These three elements may suggest our time period. As I wrote in my comment to Athira Abraham when she posted on the blog, the camera (not the digital camera, not a phone camera) has a pretty long history, and its forerunners go back even further. But in the old days you couldn’t just point and shoot. Taking a photo took time. Look it up.
Valentine’s Day goes way, way back, I discovered in my quick peek into Wikipedia, but the traditions evolved. Look it up, too.
Often etymology (word origin) will give you a sense of when something came into existence. According to Dictionary.com, the word café came into English at the end of the eighteenth century, so there probably weren’t cafes before then. If you’re alarmed about how long research will take, this filled about twenty seconds.
Suppose we decide to set our story in the middle ages. Valentine’s Day, in whatever form it took then, works. Cameras and cafes don’t. What to do?
We need some sort of substitute. Maybe for the camera it will be an artist who excels in recording impressions in charcoal on parchment. Or maybe, since this is fantasy, it’s a certain kind of owl that fixes images in its eyes. If you feed it a mouse and say the magic words, the moment you wanted to preserve will appear in the owl’s eyes. For a café, we’ll need to dream up something else, a gathering place of some sort.
Onto religion. We can have witches and sorceresses without mentioning religion – my opinion again. But if we need religion, this is fantasy, and it can be a fantasy religion. We can invent gods, demons, witches, sorcerers, sorceresses, cherubs, half-gods, creatures that are lower than humans in the creation hierarchy, whatever we like, whatever serves our story. The more different our fantasy religion is from actual religions, the less likely we’re to offend anyone. If our main god is in the shape of a dishwasher or, since this may be a medieval fantasy, a pot of porridge or even a unicorn, it’s unlikely to be connected by readers to their beliefs.
But, and I’ve written about this on the blog before, we may offend someone or more than one, and the anger may be for something we entirely did not predict. It may have nothing to do with religion (or it may – the religious aspects of Ever have bothered some readers). Maybe it has to do with the knights’ code of chivalry, which we expected would please everybody. The point is, if we worry about offending people, we may as well stop writing – and speaking, and leaving our bedrooms!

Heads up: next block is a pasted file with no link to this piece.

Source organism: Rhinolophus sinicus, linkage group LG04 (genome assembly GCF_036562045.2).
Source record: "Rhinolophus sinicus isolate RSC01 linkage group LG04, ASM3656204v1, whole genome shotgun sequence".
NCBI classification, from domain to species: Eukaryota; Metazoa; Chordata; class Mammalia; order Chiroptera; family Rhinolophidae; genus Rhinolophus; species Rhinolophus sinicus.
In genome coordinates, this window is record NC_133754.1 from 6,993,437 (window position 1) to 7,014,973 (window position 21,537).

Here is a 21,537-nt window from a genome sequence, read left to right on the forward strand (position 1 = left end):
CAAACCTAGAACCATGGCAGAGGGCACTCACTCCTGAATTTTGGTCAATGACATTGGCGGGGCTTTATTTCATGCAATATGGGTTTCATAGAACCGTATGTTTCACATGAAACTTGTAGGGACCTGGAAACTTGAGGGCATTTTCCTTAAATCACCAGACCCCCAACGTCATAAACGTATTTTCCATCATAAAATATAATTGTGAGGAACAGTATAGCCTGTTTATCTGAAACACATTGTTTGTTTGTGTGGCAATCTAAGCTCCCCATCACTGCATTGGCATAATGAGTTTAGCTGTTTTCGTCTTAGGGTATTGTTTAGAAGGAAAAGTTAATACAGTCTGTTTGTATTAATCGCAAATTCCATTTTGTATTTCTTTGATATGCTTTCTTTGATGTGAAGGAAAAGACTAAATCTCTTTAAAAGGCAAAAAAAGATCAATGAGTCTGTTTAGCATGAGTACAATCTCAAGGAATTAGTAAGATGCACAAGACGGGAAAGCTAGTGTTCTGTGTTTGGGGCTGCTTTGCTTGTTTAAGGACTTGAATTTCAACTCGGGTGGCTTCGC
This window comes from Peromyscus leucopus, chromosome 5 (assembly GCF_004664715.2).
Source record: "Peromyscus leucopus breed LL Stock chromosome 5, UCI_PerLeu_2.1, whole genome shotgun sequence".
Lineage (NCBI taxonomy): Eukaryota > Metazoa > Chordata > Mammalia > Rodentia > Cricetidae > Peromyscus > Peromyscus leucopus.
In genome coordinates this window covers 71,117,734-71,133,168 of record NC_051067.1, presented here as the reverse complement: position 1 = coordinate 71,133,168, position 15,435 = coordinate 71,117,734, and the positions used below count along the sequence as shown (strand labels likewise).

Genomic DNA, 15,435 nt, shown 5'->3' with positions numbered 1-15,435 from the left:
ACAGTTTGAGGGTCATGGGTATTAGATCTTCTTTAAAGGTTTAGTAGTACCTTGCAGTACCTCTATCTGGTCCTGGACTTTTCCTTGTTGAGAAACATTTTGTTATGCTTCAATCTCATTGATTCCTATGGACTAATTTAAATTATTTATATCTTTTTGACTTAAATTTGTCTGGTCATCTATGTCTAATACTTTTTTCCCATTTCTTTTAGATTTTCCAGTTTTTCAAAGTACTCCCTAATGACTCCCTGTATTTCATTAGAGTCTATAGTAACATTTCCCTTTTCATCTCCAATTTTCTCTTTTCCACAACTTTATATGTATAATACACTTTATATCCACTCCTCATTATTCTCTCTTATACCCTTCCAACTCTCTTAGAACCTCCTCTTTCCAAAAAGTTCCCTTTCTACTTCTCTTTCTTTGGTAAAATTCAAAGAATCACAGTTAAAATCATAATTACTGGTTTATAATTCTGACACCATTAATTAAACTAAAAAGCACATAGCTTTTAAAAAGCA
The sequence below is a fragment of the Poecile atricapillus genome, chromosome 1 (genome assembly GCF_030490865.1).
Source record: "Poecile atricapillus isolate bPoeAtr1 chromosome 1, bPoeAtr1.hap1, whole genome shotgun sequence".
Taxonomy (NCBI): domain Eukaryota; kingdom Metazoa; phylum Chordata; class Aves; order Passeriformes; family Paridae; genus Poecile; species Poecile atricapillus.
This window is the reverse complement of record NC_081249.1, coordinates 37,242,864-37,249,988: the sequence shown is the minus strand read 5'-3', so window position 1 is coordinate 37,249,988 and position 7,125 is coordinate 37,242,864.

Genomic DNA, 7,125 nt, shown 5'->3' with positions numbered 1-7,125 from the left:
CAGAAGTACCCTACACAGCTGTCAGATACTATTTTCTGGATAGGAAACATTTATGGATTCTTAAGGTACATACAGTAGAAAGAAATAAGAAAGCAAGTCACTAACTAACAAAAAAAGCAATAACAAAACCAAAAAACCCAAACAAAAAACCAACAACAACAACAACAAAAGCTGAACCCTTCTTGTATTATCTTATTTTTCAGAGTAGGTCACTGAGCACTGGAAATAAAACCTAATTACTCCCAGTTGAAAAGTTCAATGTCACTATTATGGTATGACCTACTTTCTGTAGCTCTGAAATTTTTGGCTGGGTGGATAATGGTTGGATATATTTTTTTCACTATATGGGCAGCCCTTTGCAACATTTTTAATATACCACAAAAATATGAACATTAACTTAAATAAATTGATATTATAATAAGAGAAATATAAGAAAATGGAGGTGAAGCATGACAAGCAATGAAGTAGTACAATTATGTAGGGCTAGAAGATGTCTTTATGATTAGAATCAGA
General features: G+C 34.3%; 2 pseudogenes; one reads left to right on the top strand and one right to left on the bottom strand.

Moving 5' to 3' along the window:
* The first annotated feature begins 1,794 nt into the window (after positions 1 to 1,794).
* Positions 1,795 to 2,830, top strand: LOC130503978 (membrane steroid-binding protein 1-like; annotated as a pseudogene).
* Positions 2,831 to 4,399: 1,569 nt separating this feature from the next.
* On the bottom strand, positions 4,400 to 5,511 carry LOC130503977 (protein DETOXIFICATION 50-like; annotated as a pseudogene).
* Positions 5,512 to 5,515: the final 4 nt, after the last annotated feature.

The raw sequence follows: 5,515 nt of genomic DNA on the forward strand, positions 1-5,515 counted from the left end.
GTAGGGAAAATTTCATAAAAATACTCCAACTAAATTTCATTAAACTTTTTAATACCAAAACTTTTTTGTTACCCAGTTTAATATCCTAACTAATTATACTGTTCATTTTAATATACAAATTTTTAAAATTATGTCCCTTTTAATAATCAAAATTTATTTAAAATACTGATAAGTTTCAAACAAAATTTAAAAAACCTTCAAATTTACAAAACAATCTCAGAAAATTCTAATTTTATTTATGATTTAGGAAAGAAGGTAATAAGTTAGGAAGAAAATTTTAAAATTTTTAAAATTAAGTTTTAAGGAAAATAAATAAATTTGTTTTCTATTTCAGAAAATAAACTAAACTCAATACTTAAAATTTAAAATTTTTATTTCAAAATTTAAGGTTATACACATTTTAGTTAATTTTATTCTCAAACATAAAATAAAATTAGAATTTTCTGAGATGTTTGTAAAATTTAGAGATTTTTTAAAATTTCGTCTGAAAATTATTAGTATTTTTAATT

Here are four prompts:
• Put Valentine’s Day, the café, and the camera into a story set 200 years in the future. Each one has changed. Invent what they’ve become and decide how they fit into your tale.
• Research an aspect of life in the middle ages, could be market life, or costume, or cooking. Put your MC in the middle of it and give her an objective and obstacles to fulfilling it. Write the scene.
• Make her a modern girl in this medieval situation. Write the scene again, including her mistakes and her bungling good luck. A book I adore along these lines is Mark Twain’s Connecticut Yankee in King Arthur’s Court – funny and exciting.
• In the middle of an escape from the villain, both your MC Mallory and your villain Hamilton wander into a religious ceremony unlike any either of them have known before. Mallory’s goal is survival; Hamilton’s is destruction. But nothing in this religion is as it seems. There are hallucinations, mazes, smoke, weather events, disembodied voices, and whatever other mayhem you want to toss in. Write the scene. If you like, continue and write the story or the novel.
Have fun, and save what you write!